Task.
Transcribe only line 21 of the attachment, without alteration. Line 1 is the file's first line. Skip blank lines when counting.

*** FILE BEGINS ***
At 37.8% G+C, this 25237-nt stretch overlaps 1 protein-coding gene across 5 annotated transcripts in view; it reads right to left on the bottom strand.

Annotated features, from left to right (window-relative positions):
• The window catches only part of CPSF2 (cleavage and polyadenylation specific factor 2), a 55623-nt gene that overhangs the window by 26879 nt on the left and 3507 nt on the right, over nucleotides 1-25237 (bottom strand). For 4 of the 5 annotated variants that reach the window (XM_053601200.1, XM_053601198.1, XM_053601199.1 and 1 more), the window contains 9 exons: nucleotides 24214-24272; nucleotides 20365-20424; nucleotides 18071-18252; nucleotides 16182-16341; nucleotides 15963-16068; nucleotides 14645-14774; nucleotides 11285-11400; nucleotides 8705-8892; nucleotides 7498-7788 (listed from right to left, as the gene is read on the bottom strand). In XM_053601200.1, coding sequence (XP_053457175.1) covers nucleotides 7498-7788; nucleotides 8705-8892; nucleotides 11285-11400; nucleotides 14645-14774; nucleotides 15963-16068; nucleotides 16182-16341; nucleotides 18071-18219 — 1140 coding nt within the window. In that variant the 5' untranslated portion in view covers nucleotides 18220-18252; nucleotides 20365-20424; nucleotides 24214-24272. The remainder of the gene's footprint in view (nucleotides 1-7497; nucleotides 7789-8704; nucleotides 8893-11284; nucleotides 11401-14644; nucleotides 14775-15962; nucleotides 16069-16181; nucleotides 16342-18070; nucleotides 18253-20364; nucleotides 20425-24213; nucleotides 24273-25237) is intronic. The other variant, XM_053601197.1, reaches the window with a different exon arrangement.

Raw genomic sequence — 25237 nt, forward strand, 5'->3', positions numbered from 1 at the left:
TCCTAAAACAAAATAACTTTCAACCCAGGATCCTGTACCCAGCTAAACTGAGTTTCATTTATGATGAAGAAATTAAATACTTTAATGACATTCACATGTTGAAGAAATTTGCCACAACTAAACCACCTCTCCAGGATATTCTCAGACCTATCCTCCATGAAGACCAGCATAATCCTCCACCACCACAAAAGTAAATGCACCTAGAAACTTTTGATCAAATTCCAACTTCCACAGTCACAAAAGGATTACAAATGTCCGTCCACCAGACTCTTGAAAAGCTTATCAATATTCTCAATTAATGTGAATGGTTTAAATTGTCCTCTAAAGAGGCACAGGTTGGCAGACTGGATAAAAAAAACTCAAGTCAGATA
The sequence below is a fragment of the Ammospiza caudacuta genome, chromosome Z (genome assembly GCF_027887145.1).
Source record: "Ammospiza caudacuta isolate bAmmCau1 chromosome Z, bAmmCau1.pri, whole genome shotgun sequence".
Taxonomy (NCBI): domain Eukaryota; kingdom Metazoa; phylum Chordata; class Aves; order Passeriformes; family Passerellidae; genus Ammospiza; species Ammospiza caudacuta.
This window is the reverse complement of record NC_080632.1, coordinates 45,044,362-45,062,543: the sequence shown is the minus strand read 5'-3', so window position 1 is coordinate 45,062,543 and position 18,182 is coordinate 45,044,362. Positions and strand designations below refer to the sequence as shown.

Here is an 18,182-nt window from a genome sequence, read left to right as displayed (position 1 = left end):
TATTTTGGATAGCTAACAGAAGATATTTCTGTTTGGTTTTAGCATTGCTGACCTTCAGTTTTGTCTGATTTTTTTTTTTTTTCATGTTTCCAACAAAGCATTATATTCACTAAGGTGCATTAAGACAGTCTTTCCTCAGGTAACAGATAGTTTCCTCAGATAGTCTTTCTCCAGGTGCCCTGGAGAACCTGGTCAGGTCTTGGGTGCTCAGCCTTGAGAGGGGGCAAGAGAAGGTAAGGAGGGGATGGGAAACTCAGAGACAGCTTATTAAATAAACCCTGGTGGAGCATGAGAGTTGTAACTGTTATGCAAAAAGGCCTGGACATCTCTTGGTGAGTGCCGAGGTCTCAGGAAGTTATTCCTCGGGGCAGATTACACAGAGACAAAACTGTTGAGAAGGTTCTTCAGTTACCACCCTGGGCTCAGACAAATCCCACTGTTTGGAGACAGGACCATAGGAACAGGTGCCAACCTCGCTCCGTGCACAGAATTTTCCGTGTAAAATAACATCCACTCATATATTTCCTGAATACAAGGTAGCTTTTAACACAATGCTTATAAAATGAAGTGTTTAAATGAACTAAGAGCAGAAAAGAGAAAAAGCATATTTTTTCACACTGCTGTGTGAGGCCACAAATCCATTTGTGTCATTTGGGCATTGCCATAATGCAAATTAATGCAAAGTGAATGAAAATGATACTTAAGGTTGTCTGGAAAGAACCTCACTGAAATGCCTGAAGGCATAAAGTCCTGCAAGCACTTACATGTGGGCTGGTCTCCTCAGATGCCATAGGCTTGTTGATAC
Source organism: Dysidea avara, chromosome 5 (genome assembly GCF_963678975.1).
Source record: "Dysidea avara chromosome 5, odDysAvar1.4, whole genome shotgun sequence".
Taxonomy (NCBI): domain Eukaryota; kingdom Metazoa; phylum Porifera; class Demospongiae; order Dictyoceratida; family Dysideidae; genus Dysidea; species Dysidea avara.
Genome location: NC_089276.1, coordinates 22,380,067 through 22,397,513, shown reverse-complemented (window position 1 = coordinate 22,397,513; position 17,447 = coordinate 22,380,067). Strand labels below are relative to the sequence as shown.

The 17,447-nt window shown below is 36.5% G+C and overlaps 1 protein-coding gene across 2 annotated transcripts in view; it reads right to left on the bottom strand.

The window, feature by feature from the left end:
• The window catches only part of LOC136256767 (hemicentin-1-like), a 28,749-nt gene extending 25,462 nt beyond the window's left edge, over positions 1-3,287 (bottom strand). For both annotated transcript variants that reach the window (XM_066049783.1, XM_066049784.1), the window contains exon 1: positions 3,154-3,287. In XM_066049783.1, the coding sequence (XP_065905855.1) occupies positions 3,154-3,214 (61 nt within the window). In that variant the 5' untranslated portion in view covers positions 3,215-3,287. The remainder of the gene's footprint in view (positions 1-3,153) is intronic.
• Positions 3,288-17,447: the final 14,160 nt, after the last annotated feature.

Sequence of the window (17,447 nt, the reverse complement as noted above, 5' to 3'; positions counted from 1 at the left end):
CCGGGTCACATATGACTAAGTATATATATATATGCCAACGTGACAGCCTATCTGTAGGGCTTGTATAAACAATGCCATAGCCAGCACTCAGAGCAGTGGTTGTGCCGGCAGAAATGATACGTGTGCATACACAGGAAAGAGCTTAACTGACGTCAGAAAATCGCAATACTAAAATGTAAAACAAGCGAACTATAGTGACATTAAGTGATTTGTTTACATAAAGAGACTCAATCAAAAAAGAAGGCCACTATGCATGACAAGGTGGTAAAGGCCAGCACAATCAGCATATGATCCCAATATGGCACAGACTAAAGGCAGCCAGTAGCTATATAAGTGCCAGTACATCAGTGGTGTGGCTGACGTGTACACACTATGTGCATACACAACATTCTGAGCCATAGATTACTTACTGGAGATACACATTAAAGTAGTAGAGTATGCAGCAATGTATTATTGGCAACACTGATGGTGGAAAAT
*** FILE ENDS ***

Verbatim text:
CCGGGTCACATATGACTAAGTATATATATATATGCCAACGTGACAGCCTATCTGTAGGGCTTGTATAAACAATGCCATAGCCAGCACTCAGAGCAGTGGTTGTGCCGGCAGAAATGATACGTGTGCATACACAGGAAAGAGCTTAACTGACGTCAGAAAATCGCAATACTAAAATGTAAAACAAGCGAACTATAGTGACATTAAGTGATTTGTTTACATAAAGAGACTCAATCAAAAAAGAAGGCCACTATGCATGACAAGGTGGTAAAGGCCAGCACAATCAGCATATGATCCCAATATGGCACAGACTAAAGGCAGCCAGTAGCTATATAAGTGCCAGTACATCAGTGGTGTGGCTGACGTGTACACACTATGTGCATACACAACATTCTGAGCCATAGATTACTTACTGGAGATACACATTAAAGTAGTAGAGTATGCAGCAATGTATTATTGGCAACACTGATGGTGGAAAAT